Complete Coverage: NYC Television Week
Despite all the increased competition that broadcast networks are facing from the likes of cable and online platforms such as Netflix and Hulu, Patrick Moran, executive VP of ABC Studios, still remains bullish on broadcast television.
"Nothing still replaces a big, fat network hit," said Moran, during the State of Network TV panel Tuesday at TV Summit during NewBay Media's NYC Television Week. "I think it's going to be awhile before those things start to disappear."
The panel was moderated by B&C deputy editor Mike Malone.
"We've seen the power of network television recently," added Ted Chervin, partner at ICM. "We still remain bullish on it even though there are challenges out there."
From a Wall Street perspective, if broadcast wants to maintain its perch at the top of the TV landscape, especially online distributors like Netflix, they need to beat it at its own game.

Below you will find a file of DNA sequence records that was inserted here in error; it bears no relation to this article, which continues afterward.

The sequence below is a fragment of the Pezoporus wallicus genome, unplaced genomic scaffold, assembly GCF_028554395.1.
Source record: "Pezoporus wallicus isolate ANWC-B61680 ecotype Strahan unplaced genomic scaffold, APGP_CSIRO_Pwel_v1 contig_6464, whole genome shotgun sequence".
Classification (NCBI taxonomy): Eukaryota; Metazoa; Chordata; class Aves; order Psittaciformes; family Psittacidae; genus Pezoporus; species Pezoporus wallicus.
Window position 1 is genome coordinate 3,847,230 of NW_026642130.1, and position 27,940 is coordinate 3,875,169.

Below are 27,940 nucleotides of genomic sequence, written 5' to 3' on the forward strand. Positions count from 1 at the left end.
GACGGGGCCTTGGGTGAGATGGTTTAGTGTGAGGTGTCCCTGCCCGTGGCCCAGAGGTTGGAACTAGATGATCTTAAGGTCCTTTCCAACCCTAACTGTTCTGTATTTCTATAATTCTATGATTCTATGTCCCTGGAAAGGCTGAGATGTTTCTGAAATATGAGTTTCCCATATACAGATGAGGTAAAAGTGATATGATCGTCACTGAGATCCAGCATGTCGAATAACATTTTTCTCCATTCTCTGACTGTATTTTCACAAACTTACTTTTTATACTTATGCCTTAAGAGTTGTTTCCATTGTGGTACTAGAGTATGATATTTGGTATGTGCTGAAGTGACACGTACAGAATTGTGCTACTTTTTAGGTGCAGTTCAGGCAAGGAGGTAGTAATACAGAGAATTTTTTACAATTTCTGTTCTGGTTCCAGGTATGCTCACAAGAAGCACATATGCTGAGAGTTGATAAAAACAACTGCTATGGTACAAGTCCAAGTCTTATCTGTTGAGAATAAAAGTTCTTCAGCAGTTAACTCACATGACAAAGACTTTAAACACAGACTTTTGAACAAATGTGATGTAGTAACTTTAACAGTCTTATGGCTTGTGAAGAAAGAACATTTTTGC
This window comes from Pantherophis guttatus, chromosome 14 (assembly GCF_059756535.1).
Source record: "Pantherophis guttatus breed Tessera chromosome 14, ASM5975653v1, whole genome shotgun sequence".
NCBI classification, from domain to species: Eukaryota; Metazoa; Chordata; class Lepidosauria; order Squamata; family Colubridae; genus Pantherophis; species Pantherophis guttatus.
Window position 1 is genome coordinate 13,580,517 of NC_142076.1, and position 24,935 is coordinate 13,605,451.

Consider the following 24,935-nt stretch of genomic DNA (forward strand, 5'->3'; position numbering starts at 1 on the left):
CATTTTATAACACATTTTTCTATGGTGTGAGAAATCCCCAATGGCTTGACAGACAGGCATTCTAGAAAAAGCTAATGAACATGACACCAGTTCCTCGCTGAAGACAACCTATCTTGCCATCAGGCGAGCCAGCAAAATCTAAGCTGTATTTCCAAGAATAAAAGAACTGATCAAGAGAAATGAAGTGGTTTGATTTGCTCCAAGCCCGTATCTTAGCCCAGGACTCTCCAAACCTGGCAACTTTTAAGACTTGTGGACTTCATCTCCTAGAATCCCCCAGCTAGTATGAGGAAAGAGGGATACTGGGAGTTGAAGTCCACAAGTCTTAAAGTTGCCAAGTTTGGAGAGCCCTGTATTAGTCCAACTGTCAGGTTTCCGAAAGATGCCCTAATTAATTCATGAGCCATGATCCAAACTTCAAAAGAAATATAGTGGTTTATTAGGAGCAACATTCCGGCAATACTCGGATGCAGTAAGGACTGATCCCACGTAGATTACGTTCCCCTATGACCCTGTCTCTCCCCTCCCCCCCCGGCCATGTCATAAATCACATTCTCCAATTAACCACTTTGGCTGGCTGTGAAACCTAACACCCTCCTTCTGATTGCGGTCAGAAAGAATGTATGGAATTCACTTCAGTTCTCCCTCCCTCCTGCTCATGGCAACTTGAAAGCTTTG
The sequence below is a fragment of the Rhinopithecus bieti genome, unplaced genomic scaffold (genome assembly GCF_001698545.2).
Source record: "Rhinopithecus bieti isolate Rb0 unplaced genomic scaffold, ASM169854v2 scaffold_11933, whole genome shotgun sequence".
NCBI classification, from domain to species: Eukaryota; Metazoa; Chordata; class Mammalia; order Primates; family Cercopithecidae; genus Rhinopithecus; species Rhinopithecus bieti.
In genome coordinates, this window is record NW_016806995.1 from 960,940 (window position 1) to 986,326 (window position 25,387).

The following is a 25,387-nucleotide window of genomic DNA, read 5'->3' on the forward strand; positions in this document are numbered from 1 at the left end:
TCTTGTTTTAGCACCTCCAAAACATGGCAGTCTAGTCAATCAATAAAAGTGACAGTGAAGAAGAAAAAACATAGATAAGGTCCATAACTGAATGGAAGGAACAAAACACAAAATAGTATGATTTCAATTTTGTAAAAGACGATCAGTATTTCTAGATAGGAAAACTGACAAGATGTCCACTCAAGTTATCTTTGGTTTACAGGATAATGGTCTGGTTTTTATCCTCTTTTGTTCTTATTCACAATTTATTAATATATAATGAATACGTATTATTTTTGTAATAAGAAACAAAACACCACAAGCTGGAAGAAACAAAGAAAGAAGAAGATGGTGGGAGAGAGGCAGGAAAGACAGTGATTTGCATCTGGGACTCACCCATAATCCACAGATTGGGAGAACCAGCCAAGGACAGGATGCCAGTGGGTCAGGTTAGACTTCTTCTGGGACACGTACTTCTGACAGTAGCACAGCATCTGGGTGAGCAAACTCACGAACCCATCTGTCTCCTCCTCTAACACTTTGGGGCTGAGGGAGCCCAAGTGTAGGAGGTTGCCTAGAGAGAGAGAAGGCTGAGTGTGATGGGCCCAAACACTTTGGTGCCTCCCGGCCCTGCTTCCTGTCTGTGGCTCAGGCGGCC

"It needs to be accessible on every platform and it needs to be rated on every platform," said David Bank, managing director, equity research, RBC Capital Markets. "The distributors have to get far more aggressive in their deployment of TV Everywhere and essentially allow the viewer to be their own programmer."
Bank also called on Nielsen to get "more aggressive" in its cross platform ratings system, which is no doubt holding some of the TV Everywhere adoption back.
"If both of those things happen, boy, maybe Netflix won't even be relevant in five years."
The television industry's top news stories, analysis and blogs of the day.
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